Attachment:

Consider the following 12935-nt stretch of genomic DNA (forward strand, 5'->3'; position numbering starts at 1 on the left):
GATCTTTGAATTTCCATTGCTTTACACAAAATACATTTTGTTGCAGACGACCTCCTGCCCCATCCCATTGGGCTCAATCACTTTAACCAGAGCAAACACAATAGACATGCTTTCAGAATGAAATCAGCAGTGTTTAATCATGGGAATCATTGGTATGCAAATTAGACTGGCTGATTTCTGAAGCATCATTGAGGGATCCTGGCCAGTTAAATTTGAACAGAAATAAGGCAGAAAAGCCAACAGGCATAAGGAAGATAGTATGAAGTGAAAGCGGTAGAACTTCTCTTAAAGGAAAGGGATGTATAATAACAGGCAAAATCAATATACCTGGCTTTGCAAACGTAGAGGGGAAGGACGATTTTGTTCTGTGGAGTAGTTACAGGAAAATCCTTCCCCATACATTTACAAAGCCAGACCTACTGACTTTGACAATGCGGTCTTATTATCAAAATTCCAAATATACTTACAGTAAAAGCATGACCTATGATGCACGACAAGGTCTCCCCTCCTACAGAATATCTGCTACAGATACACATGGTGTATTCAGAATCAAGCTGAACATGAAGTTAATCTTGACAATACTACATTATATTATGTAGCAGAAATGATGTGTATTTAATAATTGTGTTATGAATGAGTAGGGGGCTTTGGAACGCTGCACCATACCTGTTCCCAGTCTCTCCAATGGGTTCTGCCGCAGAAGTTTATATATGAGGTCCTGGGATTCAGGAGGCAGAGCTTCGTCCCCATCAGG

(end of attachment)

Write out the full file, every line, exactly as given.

Consider the following 12935-nt stretch of genomic DNA (forward strand, 5'->3'; position numbering starts at 1 on the left):
GATCTTTGAATTTCCATTGCTTTACACAAAATACATTTTGTTGCAGACGACCTCCTGCCCCATCCCATTGGGCTCAATCACTTTAACCAGAGCAAACACAATAGACATGCTTTCAGAATGAAATCAGCAGTGTTTAATCATGGGAATCATTGGTATGCAAATTAGACTGGCTGATTTCTGAAGCATCATTGAGGGATCCTGGCCAGTTAAATTTGAACAGAAATAAGGCAGAAAAGCCAACAGGCATAAGGAAGATAGTATGAAGTGAAAGCGGTAGAACTTCTCTTAAAGGAAAGGGATGTATAATAACAGGCAAAATCAATATACCTGGCTTTGCAAACGTAGAGGGGAAGGACGATTTTGTTCTGTGGAGTAGTTACAGGAAAATCCTTCCCCATACATTTACAAAGCCAGACCTACTGACTTTGACAATGCGGTCTTATTATCAAAATTCCAAATATACTTACAGTAAAAGCATGACCTATGATGCACGACAAGGTCTCCCCTCCTACAGAATATCTGCTACAGATACACATGGTGTATTCAGAATCAAGCTGAACATGAAGTTAATCTTGACAATACTACATTATATTATGTAGCAGAAATGATGTGTATTTAATAATTGTGTTATGAATGAGTAGGGGGCTTTGGAACGCTGCACCATACCTGTTCCCAGTCTCTCCAATGGGTTCTGCCGCAGAAGTTTATATATGAGGTCCTGGGATTCAGGAGGCAGAGCTTCGTCCCCATCAGG